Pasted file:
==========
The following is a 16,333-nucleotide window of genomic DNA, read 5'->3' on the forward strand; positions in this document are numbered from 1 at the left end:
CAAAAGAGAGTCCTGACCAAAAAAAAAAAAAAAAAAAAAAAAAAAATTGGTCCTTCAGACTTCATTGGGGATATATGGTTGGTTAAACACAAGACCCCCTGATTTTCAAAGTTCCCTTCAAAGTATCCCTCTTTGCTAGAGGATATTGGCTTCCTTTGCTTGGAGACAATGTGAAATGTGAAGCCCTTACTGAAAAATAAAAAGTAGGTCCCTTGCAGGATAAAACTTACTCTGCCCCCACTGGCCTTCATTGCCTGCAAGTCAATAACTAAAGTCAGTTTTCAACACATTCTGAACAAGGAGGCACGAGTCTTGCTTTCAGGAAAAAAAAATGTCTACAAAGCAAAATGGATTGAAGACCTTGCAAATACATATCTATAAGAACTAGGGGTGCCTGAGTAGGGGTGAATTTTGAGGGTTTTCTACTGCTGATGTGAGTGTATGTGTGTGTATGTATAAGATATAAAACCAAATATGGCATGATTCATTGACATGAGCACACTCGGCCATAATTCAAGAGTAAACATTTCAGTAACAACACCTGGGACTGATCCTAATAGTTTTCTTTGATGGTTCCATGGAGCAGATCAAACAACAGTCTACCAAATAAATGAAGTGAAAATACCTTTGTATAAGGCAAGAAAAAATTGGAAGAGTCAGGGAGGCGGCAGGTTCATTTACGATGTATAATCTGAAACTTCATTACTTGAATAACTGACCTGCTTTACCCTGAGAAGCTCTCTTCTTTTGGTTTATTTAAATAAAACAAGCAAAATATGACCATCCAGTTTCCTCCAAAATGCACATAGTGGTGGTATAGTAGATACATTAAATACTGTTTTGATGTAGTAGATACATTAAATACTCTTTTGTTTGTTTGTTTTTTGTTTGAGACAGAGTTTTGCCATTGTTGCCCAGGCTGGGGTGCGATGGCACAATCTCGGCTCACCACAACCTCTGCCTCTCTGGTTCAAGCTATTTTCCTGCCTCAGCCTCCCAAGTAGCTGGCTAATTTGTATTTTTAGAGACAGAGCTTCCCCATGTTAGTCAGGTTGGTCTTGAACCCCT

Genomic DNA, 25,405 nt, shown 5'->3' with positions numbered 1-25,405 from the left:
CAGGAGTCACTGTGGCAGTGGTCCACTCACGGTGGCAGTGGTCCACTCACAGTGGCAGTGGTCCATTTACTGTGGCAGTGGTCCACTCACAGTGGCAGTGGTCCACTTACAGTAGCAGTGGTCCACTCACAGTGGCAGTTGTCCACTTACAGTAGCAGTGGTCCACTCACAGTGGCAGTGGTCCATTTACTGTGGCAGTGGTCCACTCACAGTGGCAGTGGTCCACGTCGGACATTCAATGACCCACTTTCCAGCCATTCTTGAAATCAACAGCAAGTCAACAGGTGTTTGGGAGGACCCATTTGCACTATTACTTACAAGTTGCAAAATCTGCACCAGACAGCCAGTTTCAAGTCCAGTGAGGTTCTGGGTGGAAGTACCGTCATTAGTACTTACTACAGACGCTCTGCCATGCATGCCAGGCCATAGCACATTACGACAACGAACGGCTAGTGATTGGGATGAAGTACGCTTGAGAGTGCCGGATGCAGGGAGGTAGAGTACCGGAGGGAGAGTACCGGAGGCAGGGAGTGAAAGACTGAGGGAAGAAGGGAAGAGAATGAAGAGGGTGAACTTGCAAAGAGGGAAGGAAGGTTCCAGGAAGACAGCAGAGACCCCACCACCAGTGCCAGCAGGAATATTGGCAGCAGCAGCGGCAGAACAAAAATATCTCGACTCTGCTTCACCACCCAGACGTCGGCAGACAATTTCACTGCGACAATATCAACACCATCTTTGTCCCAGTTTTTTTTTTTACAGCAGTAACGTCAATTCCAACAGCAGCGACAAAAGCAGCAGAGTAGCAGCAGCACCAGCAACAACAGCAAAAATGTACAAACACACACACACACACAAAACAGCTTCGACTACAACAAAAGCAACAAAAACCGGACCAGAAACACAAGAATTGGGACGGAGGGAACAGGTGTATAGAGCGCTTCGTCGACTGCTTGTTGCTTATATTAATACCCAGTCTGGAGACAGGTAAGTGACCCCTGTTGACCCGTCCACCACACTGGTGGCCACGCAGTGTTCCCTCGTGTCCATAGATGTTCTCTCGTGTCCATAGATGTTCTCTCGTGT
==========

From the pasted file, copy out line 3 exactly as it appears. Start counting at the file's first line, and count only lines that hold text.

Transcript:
Genomic DNA, 25,405 nt, shown 5'->3' with positions numbered 1-25,405 from the left: